A PRIDE OF LIONS, Joshua Chamberlain And Other Maine Heroes by William Lemke, Covered Bridge Press, softcover, 390 pages, $14.95.
When Gen. Ulysses S. Grant chose Maine Gen. Joshua L. Chamberlain to command the Union parade at the formal ceremony of surrender of Gen. Robert E. Lee’s Army of Northern Virginia at Appomattox on April 12, 1865, it was a measure of the high esteem in which the commander of the Union forces held Maine’s most distinguished native son.
Chamberlain resolved to fulfill the duty the same way he had handled every other assignment in the tragic and bloody four-year War Between the States — with the professionalism born of the traditional Yankee conviction, instilled in him by his parents, that anything worth doing is worth doing well.
“The momentous meaning of this occasion impressed me deeply. I resolved to mark it by some token of recognition, which could be no other than a salute of arms,” Chamberlain wrote. He knew that such an action would be criticized in some quarters, where it undoubtedly would be construed as a salute to the Confederate cause rather than a salute to a worthy foe. But he did it because it was the right thing to do to help heal the wounds of a struggle that had pitted countryman against countryman, brother against brother for far too long.
Though most Mainers know of Chamberlain’s heroic exploits at the decisive Battle of Little Round Top, many might not realize the extent of his participation in other Civil War campaigns nor just how much Grant and other top Union brass depended upon the former Bowdoin professor’s military skills in the quest for victory.
The author, a history professor at St. Joseph’s College and a state legislator, makes the Chamberlain war record come alive by following the Brewer native through five separate Civil War battles, interspersed with the exploits of other famous Civil War officers from Maine.
Among these heroes are Hiram Berry and Adelbert Ames of Rockland, Oliver Otis Howard of Leeds, Selden Connor of Fairfield, Thomas Hyde of Bath and Neal Dow of Portland, who was perhaps better known as a tireless and abrasive advocate of prohibition and the driving force behind the 1851 law outlawing the sale of liquor in Maine.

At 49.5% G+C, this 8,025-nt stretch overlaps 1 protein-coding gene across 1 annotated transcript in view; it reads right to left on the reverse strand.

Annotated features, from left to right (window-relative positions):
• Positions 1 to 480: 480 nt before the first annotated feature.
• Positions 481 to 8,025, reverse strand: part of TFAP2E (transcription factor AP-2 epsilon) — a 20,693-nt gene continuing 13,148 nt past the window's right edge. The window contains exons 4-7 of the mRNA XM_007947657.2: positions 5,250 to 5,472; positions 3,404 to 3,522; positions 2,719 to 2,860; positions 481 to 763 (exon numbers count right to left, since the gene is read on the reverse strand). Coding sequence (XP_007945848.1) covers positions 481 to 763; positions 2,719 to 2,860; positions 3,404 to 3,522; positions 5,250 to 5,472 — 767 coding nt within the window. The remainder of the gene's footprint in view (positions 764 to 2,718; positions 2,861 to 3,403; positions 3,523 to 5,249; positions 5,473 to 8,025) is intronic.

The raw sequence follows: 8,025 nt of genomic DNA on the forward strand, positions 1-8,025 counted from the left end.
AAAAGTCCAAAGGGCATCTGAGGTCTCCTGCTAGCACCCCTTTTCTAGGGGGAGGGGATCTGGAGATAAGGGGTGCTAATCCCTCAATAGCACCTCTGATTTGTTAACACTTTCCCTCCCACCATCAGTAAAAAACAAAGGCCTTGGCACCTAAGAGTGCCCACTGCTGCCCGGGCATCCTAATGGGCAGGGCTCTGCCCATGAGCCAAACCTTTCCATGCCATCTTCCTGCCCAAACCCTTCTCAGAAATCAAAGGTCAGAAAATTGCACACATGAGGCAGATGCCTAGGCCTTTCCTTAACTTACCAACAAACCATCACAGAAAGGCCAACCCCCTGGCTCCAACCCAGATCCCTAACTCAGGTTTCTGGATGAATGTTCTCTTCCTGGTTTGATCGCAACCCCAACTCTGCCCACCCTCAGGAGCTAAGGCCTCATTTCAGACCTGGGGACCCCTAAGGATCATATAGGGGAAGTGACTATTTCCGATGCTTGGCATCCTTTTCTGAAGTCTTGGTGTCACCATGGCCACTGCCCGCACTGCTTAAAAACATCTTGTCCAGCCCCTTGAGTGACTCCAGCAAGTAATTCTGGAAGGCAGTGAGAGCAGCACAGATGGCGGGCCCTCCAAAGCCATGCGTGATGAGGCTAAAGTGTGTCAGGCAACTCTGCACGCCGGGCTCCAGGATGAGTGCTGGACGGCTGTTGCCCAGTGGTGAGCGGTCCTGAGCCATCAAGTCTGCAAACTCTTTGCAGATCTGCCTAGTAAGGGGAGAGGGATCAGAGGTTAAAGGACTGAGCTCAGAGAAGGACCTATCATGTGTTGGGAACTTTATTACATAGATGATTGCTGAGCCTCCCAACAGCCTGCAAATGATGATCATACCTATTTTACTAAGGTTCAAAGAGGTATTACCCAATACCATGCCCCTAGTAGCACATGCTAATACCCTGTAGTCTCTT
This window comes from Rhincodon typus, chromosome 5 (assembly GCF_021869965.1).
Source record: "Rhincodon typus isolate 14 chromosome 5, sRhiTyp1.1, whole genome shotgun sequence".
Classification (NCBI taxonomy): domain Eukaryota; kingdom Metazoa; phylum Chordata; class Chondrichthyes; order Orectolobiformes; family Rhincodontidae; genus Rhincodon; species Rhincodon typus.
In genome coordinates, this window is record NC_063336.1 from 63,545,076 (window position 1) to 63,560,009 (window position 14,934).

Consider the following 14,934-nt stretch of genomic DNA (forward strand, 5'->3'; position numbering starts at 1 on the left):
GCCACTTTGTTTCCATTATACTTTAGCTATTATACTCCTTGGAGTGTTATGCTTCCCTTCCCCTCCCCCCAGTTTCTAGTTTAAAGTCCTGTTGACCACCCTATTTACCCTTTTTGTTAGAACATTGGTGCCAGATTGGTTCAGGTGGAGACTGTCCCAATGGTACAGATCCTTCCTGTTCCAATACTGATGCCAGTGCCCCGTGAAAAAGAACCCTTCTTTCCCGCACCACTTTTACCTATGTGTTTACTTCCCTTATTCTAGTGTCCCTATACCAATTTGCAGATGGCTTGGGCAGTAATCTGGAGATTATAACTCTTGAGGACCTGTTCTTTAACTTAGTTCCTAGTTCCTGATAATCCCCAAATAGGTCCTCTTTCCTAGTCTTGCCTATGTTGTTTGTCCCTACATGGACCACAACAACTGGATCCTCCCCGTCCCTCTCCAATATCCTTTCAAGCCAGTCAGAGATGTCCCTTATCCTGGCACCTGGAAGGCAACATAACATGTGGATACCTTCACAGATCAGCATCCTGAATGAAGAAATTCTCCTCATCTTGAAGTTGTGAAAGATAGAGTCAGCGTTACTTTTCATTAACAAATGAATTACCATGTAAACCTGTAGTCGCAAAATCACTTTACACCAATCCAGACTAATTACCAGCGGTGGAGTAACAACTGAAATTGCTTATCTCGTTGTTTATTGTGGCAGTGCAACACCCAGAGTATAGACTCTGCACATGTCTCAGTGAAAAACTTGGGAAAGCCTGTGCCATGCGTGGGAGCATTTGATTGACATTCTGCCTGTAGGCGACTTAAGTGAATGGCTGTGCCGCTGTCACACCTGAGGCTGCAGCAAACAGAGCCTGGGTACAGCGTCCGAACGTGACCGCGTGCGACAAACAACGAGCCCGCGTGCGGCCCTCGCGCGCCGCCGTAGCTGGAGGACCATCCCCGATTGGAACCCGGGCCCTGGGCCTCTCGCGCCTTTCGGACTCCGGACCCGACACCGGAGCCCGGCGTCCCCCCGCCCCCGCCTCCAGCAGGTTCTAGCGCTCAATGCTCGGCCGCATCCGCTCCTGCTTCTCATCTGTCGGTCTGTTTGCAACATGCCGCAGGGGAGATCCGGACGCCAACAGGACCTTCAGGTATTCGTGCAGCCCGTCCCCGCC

“All were lions of a state that, in the nation’s hour of need, produced a pride of lions,” Lemke writes in the book’s preface.
Lemke’s exhaustive research (the book’s bibliography consumes 15 pages), his easy style, and a knack for telling the obscure anecdote that brings out the human quality in his characters makes for delightful reading.
Hear, for example, Tom Hyde of the Seventh Maine philosophize about his recent promotion to major, an offer he at first refused until he was “almost forced” to assume a rank he knew he was not prepared for: “I did not know then that the principal duties of a major were to ride on the flank of the rear division, say nothing, look as well as possible, and long for promotion.”
From youthful dreams of battlefield glory through the horrors of hand-to-hand combat in the miserable Wilderness campaign the reader rides in tandem with the Maine officers, most of whom seem to have graduated from Bowdoin College. Chamberlain’s Little Round Top saga is there, in detail. But so are other campaigns, including Petersburg, where Chamberlain suffered near-fatal wounds. War is hell, and no one came to know the truth of that ageless cliche better than the brave men from Maine.
“Standing in the quiet by old gravestones in shaded cemetery plots decorated by little flags on the Fourth of July, you can still hear the old lions roar,” Lemke concludes. Thank God their roar was loudest in the Union’s darkest hour of need.